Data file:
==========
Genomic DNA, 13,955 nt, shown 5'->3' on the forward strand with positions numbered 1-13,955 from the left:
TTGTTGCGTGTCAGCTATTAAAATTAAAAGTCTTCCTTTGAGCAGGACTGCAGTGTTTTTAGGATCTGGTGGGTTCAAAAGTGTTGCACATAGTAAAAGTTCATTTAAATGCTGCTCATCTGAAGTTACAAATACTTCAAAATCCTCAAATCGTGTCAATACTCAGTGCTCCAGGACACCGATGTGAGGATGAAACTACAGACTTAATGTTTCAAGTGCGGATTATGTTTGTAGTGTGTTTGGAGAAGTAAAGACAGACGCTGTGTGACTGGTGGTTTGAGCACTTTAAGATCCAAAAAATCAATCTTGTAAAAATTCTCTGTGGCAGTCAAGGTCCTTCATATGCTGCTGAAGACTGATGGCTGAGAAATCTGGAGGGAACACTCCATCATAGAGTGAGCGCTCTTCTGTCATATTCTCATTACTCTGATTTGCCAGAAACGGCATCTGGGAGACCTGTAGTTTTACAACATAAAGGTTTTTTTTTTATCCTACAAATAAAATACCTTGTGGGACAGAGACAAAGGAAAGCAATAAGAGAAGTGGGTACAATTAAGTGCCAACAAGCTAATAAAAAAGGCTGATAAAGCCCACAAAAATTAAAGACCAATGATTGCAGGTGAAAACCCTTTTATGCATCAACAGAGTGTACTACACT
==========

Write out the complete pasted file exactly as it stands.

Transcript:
Genomic DNA, 13,955 nt, shown 5'->3' on the forward strand with positions numbered 1-13,955 from the left:
TTGTTGCGTGTCAGCTATTAAAATTAAAAGTCTTCCTTTGAGCAGGACTGCAGTGTTTTTAGGATCTGGTGGGTTCAAAAGTGTTGCACATAGTAAAAGTTCATTTAAATGCTGCTCATCTGAAGTTACAAATACTTCAAAATCCTCAAATCGTGTCAATACTCAGTGCTCCAGGACACCGATGTGAGGATGAAACTACAGACTTAATGTTTCAAGTGCGGATTATGTTTGTAGTGTGTTTGGAGAAGTAAAGACAGACGCTGTGTGACTGGTGGTTTGAGCACTTTAAGATCCAAAAAATCAATCTTGTAAAAATTCTCTGTGGCAGTCAAGGTCCTTCATATGCTGCTGAAGACTGATGGCTGAGAAATCTGGAGGGAACACTCCATCATAGAGTGAGCGCTCTTCTGTCATATTCTCATTACTCTGATTTGCCAGAAACGGCATCTGGGAGACCTGTAGTTTTACAACATAAAGGTTTTTTTTTTATCCTACAAATAAAATACCTTGTGGGACAGAGACAAAGGAAAGCAATAAGAGAAGTGGGTACAATTAAGTGCCAACAAGCTAATAAAAAAGGCTGATAAAGCCCACAAAAATTAAAGACCAATGATTGCAGGTGAAAACCCTTTTATGCATCAACAGAGTGTACTACACT